In any event, by the middle of the rollicking third movement, Kahane gave up on the score and reverted to full engagement with the orchestra and audience. He seemed to throw his entire body into the keys, often lifting out of his bench after particularly thunderous chords. When he reached the tumultuous ending, he jumped up, along with the entire auditorium, which gave him a loud and long ovation, quieted only by his serene encore, the “Evocation” by Isaac Albéniz, the first piece in the composer’s Iberia collection for solo piano.

At intermission the patrons were all aflutter about Kahane’s triumphant return, wondering what the orchestra could do to top that. A few decided to go home, accounting for a smattering of empty seats in the second half. They missed a performance that equaled the Rachmaninoff in every respect.

Despite their number (15) Shostakovich symphonies are rarely performed in the North Bay, and my guess is that most of the audience, including me, had never heard No. 9. What a great piece of music! And what a great performance! The first movement began with a sprightly tune in the strings, followed by an endearing piccolo solo. The musicians played with great intensity, positively romping through the festive score. In contrast to the heavy orchestration of the Rachmaninoff, the sound here was crisp and transparent, almost like a chamber orchestra.

The second movement offered a strong contrast to the first, with a heartfelt clarinet duet at the beginning, followed by lush playing throughout the orchestra, marred only by one oddly flat note from the upper winds.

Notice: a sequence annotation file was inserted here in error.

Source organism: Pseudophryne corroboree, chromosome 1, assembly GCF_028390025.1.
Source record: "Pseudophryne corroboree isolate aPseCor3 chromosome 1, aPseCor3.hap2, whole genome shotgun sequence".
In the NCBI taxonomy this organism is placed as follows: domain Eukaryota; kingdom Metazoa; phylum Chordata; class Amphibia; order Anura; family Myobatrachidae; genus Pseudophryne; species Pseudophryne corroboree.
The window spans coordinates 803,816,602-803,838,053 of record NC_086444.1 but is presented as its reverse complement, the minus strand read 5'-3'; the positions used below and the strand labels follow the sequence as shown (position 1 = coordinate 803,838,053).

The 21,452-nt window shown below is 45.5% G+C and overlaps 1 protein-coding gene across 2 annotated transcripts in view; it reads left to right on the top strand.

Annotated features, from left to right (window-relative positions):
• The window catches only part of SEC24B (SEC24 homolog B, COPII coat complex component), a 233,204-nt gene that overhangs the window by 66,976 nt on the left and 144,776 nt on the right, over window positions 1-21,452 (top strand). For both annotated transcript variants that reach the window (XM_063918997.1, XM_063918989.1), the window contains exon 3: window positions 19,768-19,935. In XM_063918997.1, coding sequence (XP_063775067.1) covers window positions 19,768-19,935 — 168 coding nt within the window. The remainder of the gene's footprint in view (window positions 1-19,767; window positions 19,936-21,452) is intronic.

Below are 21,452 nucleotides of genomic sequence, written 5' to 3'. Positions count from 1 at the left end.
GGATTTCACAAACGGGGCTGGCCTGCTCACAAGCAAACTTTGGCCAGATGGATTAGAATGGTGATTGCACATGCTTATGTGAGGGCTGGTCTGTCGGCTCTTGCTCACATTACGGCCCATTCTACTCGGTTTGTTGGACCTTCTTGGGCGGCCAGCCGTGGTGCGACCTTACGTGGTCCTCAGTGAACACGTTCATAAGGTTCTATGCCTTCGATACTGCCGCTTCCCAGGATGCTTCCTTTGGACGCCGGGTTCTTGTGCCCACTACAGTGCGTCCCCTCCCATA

The third, fourth and fifth movements, played together without pause, ranged across the entire orchestra, giving almost every section its moment in the sun. The third opened with a dazzling fanfare from the winds, followed by a trumpet solo, then an impressive trombone volley. The real standout, however, was a long bassoon solo in the elegiac fourth movement. The sound was haunting, mysterious and quintessentially Russian.

After all that anguish, the concluding movement was a joyous affirmation. Ferrandis, using relatively spare motions, egged his players on to an increasingly frenzied pace. They moved together as one to the breathless conclusion, which seemed to catch the audience by surprise. After a short pause, they burst into applause. It wasn’t the thunderous ovation that Kahane received, but it was sustained, allowing all the symphony’s talented soloists to receive their due.